Contributed by: NAPSA
Good Breakfasts: Rise to the Challenge
(NAPSA) - If you grab a doughnut for breakfast on the way out the door, "You could be doing better," says Josie Emunah, research specialist with the University of North Carolina's Prevention Research Center (PRC).
The center is part of a network of 35 academic and community research partners across the country that the Centers for Disease Control and Prevention (CDC) funds to find new ways to keep Americans healthy. Some of the researchers study America's eating habits.
Emunah says the morning meal should do more than ease hunger. You need nourishment and energy, not extra calories. Going overboard can lead to overweight, which can bring higher risk of serious diseases, especially among minority groups.
"In Alabama, overall, there's a high rate of obesity and African-American women have the highest rate as a group," says Connie Kohler, DrPH, a researcher with the University of Alabama PRC. The extra body weight puts these women "at high, high risk," Dr. Kohler says, of developing diabetes, heart disease and some forms of cancer.
The Alabama PRC is exploring whether residents in a medically underserved, rural area can help their neighbors be nutrition savvy. The PRC trains community health advisers to be local sources of health information. Dr. Kohler says they also use weekly radio shows and newspaper columns to spread the word on good health.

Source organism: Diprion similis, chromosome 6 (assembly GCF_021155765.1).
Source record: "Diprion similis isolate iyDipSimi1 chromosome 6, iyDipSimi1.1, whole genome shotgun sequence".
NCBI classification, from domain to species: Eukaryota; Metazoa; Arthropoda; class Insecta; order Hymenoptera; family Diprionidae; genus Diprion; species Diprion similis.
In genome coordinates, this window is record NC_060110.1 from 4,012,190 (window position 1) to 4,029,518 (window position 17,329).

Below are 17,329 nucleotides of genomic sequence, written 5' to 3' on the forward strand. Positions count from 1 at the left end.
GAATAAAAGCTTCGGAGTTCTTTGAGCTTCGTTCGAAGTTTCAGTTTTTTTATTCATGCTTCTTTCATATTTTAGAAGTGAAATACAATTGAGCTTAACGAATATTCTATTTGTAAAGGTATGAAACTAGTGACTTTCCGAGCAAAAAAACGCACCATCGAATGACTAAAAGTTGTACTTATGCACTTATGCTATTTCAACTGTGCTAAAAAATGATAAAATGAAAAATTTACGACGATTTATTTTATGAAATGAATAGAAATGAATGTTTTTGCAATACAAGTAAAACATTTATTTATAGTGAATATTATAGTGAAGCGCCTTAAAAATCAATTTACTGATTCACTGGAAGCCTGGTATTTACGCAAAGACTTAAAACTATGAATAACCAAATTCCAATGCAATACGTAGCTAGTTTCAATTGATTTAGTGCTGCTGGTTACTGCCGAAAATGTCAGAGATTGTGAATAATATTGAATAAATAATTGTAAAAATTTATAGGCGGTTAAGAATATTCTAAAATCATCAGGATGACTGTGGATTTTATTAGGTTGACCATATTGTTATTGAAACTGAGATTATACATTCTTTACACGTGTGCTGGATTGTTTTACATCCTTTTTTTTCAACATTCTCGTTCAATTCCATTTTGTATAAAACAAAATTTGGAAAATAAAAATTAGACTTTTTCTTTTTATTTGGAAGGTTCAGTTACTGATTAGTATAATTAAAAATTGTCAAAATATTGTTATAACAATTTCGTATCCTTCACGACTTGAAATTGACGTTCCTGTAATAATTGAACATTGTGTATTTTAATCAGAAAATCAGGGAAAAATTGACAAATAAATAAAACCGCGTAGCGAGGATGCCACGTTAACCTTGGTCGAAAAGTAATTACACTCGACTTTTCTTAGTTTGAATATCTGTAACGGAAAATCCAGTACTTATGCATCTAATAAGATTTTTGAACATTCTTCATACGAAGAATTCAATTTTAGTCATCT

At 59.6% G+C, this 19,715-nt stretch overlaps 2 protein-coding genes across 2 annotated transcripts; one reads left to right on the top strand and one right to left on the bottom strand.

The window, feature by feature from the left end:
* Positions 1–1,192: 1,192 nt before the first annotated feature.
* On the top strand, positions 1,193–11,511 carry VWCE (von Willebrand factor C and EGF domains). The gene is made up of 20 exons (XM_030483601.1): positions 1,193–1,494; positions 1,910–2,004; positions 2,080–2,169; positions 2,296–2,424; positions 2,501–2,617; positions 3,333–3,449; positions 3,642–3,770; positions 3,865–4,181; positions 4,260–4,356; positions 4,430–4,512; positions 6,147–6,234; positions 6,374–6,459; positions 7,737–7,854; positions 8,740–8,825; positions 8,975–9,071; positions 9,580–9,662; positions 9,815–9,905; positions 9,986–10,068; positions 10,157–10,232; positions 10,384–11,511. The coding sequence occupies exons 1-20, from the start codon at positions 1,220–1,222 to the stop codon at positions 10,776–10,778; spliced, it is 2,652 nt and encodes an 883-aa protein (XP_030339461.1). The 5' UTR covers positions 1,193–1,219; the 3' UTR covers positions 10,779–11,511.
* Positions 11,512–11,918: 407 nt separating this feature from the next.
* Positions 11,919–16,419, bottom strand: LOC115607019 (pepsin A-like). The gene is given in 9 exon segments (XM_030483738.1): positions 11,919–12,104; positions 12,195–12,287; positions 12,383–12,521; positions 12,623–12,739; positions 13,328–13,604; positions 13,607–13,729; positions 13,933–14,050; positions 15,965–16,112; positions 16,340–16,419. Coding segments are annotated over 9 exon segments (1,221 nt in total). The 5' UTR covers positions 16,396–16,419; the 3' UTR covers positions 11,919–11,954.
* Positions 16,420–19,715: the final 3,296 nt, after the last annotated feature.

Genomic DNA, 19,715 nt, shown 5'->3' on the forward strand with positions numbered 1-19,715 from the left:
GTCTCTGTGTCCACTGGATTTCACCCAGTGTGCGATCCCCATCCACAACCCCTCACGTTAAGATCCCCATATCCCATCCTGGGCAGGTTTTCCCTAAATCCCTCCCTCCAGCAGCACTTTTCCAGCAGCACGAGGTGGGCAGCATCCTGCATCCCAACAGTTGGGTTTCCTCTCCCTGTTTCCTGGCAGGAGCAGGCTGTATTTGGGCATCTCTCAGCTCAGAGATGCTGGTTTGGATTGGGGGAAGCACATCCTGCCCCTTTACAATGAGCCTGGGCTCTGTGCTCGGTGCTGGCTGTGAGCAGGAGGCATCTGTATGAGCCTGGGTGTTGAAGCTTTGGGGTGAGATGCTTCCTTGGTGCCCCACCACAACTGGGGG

Joan Orr, a health educator with the Maine-Harvard PRC, says her team of researchers shares healthy recipes, eating tips and sample menus to help families plan, prepare and eat meals together.
"Parents can improve their eating habits while teaching their kids to make healthy food choices," Orr says. "It's a lot easier to start a good habit than to break an unhealthy one."
Try baking a batch of healthy pumpkin muffins and start each day with a smart, prepared breakfast that is great for a morning on the run. The following recipe comes from a cookbook that the North Carolina PRC compiled. You can use fresh or canned pumpkin.
- 1 3/4 cups white flour
- 1 1/4 cups sugar
- 1 Tbsp baking powder
- 1/4 tsp salt
- 1 tsp cinnamon
- 1/2 tsp each of nutmeg, ginger, allspice
- 1/8 tsp ground cloves
- 1 cup pureed pumpkin
- 1 tsp low-fat yogurt
- 1/2 cup low-fat milk
- 1/2 cup vegetable oil
- 2 Tbsp molasses
Preheat oven to 400 degrees.
Use baking spray on enough pans for 18 half-cup muffins.
Sift dry ingredients together. In a separate bowl, whisk together wet ingredients, then pour into the dry ones. Stir until just combined.
Fill each muffin cup 2/3 full.
Bake 15-20 minutes. The muffins are done when an inserted toothpick can be removed cleanly. Each muffin has about 176 calories.
- For added fiber, use half whole-wheat flour. An equal amount of unsweetened applesauce for the oil cuts about 50 calories a muffin.
- If you can sit for a few minutes in the morning, try fruit with low-fat yogurt or cottage cheese.
- If you like cereal bars, look for brands with 3 or 4 grams of fiber per serving. You'll feel satisfied longer, plus fiber can help control cholesterol and boost digestive health.
For more information about the CDC's Prevention Research Centers Program, visit www.cdc.gov/prc.